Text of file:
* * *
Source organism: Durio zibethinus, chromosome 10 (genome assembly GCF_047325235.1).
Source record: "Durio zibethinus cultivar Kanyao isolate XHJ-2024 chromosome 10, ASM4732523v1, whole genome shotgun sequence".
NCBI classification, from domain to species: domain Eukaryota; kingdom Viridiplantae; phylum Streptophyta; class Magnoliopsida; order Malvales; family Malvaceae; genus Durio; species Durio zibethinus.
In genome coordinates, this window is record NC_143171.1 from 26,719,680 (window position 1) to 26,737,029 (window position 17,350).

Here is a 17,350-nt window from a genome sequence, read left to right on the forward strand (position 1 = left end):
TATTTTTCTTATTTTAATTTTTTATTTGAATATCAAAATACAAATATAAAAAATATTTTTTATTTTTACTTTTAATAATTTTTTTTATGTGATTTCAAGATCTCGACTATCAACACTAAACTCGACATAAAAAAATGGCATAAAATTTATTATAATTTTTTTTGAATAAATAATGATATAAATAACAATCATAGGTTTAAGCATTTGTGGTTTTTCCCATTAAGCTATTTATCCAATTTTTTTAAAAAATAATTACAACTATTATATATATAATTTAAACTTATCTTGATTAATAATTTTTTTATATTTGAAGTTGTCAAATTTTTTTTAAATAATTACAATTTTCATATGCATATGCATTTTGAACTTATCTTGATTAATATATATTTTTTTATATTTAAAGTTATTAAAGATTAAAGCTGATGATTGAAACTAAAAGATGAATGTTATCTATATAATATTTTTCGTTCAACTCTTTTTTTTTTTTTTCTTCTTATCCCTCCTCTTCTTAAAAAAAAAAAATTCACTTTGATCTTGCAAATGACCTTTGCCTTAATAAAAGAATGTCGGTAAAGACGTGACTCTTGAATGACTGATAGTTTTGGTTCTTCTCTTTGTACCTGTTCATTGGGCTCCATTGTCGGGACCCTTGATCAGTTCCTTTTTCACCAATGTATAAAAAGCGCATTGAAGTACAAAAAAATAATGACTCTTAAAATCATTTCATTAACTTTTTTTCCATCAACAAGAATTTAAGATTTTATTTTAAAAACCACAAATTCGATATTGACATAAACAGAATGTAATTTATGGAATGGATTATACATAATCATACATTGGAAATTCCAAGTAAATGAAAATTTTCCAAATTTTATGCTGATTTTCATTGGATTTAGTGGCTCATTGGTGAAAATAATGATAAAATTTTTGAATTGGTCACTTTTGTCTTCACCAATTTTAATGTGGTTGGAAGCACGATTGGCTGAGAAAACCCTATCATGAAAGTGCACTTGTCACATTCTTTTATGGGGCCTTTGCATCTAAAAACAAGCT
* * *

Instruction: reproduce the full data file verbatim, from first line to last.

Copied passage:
Source organism: Durio zibethinus, chromosome 10 (genome assembly GCF_047325235.1).
Source record: "Durio zibethinus cultivar Kanyao isolate XHJ-2024 chromosome 10, ASM4732523v1, whole genome shotgun sequence".
NCBI classification, from domain to species: domain Eukaryota; kingdom Viridiplantae; phylum Streptophyta; class Magnoliopsida; order Malvales; family Malvaceae; genus Durio; species Durio zibethinus.
In genome coordinates, this window is record NC_143171.1 from 26,719,680 (window position 1) to 26,737,029 (window position 17,350).

Here is a 17,350-nt window from a genome sequence, read left to right on the forward strand (position 1 = left end):
TATTTTTCTTATTTTAATTTTTTATTTGAATATCAAAATACAAATATAAAAAATATTTTTTATTTTTACTTTTAATAATTTTTTTTATGTGATTTCAAGATCTCGACTATCAACACTAAACTCGACATAAAAAAATGGCATAAAATTTATTATAATTTTTTTTGAATAAATAATGATATAAATAACAATCATAGGTTTAAGCATTTGTGGTTTTTCCCATTAAGCTATTTATCCAATTTTTTTAAAAAATAATTACAACTATTATATATATAATTTAAACTTATCTTGATTAATAATTTTTTTATATTTGAAGTTGTCAAATTTTTTTTAAATAATTACAATTTTCATATGCATATGCATTTTGAACTTATCTTGATTAATATATATTTTTTTATATTTAAAGTTATTAAAGATTAAAGCTGATGATTGAAACTAAAAGATGAATGTTATCTATATAATATTTTTCGTTCAACTCTTTTTTTTTTTTTTCTTCTTATCCCTCCTCTTCTTAAAAAAAAAAAATTCACTTTGATCTTGCAAATGACCTTTGCCTTAATAAAAGAATGTCGGTAAAGACGTGACTCTTGAATGACTGATAGTTTTGGTTCTTCTCTTTGTACCTGTTCATTGGGCTCCATTGTCGGGACCCTTGATCAGTTCCTTTTTCACCAATGTATAAAAAGCGCATTGAAGTACAAAAAAATAATGACTCTTAAAATCATTTCATTAACTTTTTTTCCATCAACAAGAATTTAAGATTTTATTTTAAAAACCACAAATTCGATATTGACATAAACAGAATGTAATTTATGGAATGGATTATACATAATCATACATTGGAAATTCCAAGTAAATGAAAATTTTCCAAATTTTATGCTGATTTTCATTGGATTTAGTGGCTCATTGGTGAAAATAATGATAAAATTTTTGAATTGGTCACTTTTGTCTTCACCAATTTTAATGTGGTTGGAAGCACGATTGGCTGAGAAAACCCTATCATGAAAGTGCACTTGTCACATTCTTTTATGGGGCCTTTGCATCTAAAAACAAGCT